Real Estate Finance

Paper Session

Saturday, Jan. 7, 2017 2:30 PM – 4:30 PM

Sheraton Grand Chicago, Chicago Ballroom X
Hosted By: American Finance Association
  • Chair: Itzhak Ben-David, Ohio State University and NBER

Are Lemons Sold First? Dynamic Signaling in the Mortgage Market

Manuel Adelino
,
Duke University
Kristopher Gerardi
,
Federal Reserve Bank of Atlanta
Barney Hartman-Glaser
,
University of California-Los Angeles

Abstract

A central result in the theory of adverse selection in asset markets is that informed sellers can signal quality and obtain higher prices by delaying trade. This paper provides some of the first evidence of a signaling mechanism through delay of trade using the residential mortgage market as a laboratory. We find a strong relation between mortgage performance and time-to-sale for privately-securitized mortgages. Additionally, deals made up of more seasoned mortgages are sold at lower yields. These effects are strongest in the "Alt-A" segment of the market where buyers had less hard information about mortgages.

Sustainable Housing Policy

Itay Goldstein
,
University of Pennsylvania
Deeksha Gupta
,
University of Pennsylvania

Abstract

Investment in housing is often thought of as an important tool for household wealth accumulation and for stimulating economic activity. As such, many policies aim to promote investment in housing and support housing prices. However, empirical research on the effect of such policies on wealth accumulation and investment in the economy is mixed. In this paper, we develop a comprehensive framework for studying the effect of housing investment on household wealth accumulation and the form that such policies should take. We find that when households are financially constrained, the price of housing generates externalities on investment in the economy and subsequently on household wealth accumulation. At times, it can be optimal to decrease the price of housing rather than to support high housing prices. Contrary to standard economic theory, we find that subsidizing the demand-side of the housing market and the supply-side of the market have different effects on welfare. When the return from real estate investment is high, a combination of subsidies for construction companies and taxes on purchases of houses can be optimal.

The Impact of Positive Payment Shocks on Mortgage Credit Risk: A Natural Experiment From Home Equity Lines of Credit at End of Draw

Min Qi
,
Office of the Comptroller of the Currency
Harald Scheule
,
University of Technology Sydney

Abstract

Using a unique loan-level residential home equity data from the largest US mortgage servicers that contains a large number of loan attributes and borrower characteristics, we find that default risk of home equity lines of credit (HELOCs) increases with the size of positive payment shocks. Furthermore, default risk increases at end of draw (EOD) when borrowers first experience liquidity constraints and cannot refinance under tightened lending standards. Our findings are robust across different model specifications and risk segments, using clustered standard errors and controlling for the sample selection bias from HELOC payoffs prior to EOD. Since an unprecedented number of HELOCs are expected to reach their EOD period in 2016-2017, we provide several prudential recommendations for lenders and regulators. These include (i) capturing payment shocks and liquidity constraints in credit risk models, (ii) smoothing payment shocks in contract designs as well as work out process, and (iii) coordination in loosening or tightening HELOC lending standards.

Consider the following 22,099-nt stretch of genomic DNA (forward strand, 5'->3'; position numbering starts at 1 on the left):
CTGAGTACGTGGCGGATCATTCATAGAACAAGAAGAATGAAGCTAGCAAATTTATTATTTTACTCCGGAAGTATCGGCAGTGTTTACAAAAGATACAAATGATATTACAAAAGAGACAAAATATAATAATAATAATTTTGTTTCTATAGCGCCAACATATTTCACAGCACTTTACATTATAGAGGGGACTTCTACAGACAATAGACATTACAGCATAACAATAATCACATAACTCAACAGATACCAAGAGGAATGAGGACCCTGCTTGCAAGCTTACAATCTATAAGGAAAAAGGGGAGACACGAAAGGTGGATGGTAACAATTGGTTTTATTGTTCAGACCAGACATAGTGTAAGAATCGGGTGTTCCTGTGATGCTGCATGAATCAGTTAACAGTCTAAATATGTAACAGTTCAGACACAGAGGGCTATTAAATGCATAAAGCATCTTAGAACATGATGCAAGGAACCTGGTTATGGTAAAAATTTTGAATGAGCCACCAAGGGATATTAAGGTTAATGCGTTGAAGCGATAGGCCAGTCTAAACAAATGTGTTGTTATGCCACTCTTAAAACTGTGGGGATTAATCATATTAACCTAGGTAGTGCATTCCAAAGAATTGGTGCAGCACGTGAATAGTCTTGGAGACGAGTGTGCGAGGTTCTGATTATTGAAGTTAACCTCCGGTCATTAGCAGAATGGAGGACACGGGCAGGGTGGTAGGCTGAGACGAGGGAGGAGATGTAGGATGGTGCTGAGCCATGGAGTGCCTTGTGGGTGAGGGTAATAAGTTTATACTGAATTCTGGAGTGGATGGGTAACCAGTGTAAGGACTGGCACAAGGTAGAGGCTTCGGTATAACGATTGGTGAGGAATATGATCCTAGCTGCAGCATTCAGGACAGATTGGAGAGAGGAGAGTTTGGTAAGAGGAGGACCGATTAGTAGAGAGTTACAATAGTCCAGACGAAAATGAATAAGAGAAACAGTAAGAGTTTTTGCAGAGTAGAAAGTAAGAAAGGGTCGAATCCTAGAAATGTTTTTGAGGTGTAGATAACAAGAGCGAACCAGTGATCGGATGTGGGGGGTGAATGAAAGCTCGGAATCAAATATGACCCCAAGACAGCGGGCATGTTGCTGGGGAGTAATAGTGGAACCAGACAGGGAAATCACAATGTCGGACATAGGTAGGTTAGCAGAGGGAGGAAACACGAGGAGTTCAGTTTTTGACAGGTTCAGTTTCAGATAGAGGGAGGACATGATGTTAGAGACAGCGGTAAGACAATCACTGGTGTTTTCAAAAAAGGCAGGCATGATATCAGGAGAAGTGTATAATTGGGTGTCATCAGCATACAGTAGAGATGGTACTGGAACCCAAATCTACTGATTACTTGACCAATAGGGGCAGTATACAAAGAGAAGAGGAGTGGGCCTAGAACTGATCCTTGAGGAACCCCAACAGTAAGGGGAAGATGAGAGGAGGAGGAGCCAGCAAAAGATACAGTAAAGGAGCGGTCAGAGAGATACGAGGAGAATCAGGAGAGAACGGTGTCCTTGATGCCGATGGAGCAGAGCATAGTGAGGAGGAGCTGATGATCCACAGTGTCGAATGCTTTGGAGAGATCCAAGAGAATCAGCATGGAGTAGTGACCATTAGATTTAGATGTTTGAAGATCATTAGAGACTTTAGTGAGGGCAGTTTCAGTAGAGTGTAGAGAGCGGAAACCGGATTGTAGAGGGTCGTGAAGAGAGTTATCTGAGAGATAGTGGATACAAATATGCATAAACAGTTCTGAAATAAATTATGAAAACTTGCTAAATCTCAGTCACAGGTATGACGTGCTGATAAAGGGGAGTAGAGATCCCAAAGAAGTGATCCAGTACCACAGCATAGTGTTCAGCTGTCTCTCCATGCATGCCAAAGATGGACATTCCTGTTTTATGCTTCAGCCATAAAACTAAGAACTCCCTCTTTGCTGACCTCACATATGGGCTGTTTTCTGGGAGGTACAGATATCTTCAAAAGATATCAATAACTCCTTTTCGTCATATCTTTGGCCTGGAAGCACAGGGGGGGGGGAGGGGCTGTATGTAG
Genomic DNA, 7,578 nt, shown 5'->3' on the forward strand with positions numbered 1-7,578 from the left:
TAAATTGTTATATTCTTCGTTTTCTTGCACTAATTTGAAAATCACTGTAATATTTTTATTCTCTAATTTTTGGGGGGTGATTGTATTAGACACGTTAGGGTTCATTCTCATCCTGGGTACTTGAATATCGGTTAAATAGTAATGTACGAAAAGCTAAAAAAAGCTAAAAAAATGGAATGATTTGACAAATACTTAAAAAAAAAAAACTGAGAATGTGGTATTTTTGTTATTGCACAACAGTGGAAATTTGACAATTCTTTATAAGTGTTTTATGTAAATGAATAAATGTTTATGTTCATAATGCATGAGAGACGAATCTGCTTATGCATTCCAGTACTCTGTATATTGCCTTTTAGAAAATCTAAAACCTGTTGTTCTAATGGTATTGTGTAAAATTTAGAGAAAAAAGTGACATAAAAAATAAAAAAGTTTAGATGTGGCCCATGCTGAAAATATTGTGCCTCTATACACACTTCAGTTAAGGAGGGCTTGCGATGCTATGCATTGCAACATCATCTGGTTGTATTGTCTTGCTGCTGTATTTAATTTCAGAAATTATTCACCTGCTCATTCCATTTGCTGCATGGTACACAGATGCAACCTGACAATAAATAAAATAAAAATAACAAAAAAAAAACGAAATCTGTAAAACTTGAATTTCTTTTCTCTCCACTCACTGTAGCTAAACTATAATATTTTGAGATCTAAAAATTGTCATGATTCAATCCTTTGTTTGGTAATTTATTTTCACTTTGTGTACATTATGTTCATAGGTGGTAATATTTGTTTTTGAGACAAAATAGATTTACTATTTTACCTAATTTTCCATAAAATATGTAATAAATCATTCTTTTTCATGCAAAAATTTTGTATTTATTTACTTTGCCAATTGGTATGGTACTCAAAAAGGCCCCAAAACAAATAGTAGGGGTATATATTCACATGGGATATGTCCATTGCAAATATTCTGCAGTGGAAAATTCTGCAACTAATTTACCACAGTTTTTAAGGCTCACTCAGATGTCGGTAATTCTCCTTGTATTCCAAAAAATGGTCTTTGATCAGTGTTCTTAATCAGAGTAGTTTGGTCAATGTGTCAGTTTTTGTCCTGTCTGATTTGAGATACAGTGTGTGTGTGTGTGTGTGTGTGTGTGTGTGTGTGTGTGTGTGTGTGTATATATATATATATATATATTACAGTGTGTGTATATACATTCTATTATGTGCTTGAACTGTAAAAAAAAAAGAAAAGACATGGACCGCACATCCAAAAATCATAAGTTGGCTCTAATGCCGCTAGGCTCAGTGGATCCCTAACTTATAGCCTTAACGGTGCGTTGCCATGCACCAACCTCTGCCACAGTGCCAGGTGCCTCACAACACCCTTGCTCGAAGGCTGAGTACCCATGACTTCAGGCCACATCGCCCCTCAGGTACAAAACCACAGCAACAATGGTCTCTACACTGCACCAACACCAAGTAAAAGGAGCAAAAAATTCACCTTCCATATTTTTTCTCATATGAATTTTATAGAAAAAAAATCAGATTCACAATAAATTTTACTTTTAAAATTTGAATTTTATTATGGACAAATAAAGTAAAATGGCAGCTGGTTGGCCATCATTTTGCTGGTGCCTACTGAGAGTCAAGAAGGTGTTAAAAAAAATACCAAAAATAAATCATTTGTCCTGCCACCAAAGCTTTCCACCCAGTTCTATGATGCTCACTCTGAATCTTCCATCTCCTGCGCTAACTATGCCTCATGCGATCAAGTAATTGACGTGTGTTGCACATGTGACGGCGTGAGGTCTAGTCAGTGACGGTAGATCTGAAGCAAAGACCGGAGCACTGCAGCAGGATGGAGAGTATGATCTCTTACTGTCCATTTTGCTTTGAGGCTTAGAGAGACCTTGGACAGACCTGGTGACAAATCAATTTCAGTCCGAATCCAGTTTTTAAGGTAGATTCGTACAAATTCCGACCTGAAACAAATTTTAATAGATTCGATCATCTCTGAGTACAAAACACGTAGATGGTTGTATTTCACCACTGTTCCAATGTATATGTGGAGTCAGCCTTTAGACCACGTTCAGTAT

Shuffling Through the Bargain Bin: Real Estate Holdings of Public Firms

Irem Demirci
,
University of Mannheim
Umit Gurun
,
University of Texas-Dallas
Erkan Yonder
,
Ozyegin University

Abstract

Using a novel and detailed transaction-level data set of commercial real estate assets, we construct real estate asset portfolios for a comprehensive set of public firms between 2000 and 2013. We find that bank loan spreads incorporate information not only on the alternative uses of a borrower's real estate portfolio, but also the number of that portfolio's potential buyers. Using surges of foreign investor demand from countries with increased policy uncertainty and also local land-supply elasticity information, we identify plausibly exogenous shocks to commercial real estate prices. We find that, after a region experiences large foreign investor demand, loan spreads become less sensitive to collateral value of real estate holdings.
Discussant(s)
Christopher Palmer
,
University of California-Berkeley
Tomasz Piskorski
,
Columbia University
Taylor Nadauld
,
Brigham Young University
Maisy Wong
,
University of Pennsylvania
JEL Classifications
  • G2 - Financial Institutions and Services